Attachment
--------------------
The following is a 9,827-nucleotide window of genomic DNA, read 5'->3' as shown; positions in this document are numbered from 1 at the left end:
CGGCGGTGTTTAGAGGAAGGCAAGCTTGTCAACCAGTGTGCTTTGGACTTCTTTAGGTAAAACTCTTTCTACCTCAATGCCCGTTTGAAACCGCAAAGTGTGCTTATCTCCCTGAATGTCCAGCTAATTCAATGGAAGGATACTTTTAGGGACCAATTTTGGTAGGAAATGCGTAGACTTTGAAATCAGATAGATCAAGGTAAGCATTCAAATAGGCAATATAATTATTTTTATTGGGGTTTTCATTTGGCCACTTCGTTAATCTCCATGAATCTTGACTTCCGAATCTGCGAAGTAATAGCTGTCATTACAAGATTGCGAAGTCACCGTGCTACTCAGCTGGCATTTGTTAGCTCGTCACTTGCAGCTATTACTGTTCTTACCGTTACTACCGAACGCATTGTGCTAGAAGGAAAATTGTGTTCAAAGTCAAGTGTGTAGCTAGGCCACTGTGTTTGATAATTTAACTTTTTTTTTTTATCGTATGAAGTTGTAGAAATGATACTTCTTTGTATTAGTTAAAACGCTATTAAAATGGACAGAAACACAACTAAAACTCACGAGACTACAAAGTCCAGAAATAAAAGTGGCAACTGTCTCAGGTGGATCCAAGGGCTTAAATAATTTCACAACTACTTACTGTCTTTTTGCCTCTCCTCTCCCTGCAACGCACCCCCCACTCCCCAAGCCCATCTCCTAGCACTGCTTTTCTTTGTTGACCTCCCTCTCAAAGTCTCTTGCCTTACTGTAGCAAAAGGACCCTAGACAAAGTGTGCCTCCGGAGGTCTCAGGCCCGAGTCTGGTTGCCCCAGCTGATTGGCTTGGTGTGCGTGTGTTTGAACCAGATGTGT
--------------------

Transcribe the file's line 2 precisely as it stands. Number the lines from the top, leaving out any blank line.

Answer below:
CGGCGGTGTTTAGAGGAAGGCAAGCTTGTCAACCAGTGTGCTTTGGACTTCTTTAGGTAAAACTCTTTCTACCTCAATGCCCGTTTGAAACCGCAAAGTGTGCTTATCTCCCTGAATGTCCAGCTAATTCAATGGAAGGATACTTTTAGGGACCAATTTTGGTAGGAAATGCGTAGACTTTGAAATCAGATAGATCAAGGTAAGCATTCAAATAGGCAATATAATTATTTTTATTGGGGTTTTCATTTGGCCACTTCGTTAATCTCCATGAATCTTGACTTCCGAATCTGCGAAGTAATAGCTGTCATTACAAGATTGCGAAGTCACCGTGCTACTCAGCTGGCATTTGTTAGCTCGTCACTTGCAGCTATTACTGTTCTTACCGTTACTACCGAACGCATTGTGCTAGAAGGAAAATTGTGTTCAAAGTCAAGTGTGTAGCTAGGCCACTGTGTTTGATAATTTAACTTTTTTTTTTTATCGTATGAAGTTGTAGAAATGATACTTCTTTGTATTAGTTAAAACGCTATTAAAATGGACAGAAACACAACTAAAACTCACGAGACTACAAAGTCCAGAAATAAAAGTGGCAACTGTCTCAGGTGGATCCAAGGGCTTAAATAATTTCACAACTACTTACTGTCTTTTTGCCTCTCCTCTCCCTGCAACGCACCCCCCACTCCCCAAGCCCATCTCCTAGCACTGCTTTTCTTTGTTGACCTCCCTCTCAAAGTCTCTTGCCTTACTGTAGCAAAAGGACCCTAGACAAAGTGTGCCTCCGGAGGTCTCAGGCCCGAGTCTGGTTGCCCCAGCTGATTGGCTTGGTGTGCGTGTGTTTGAACCAGATGTGT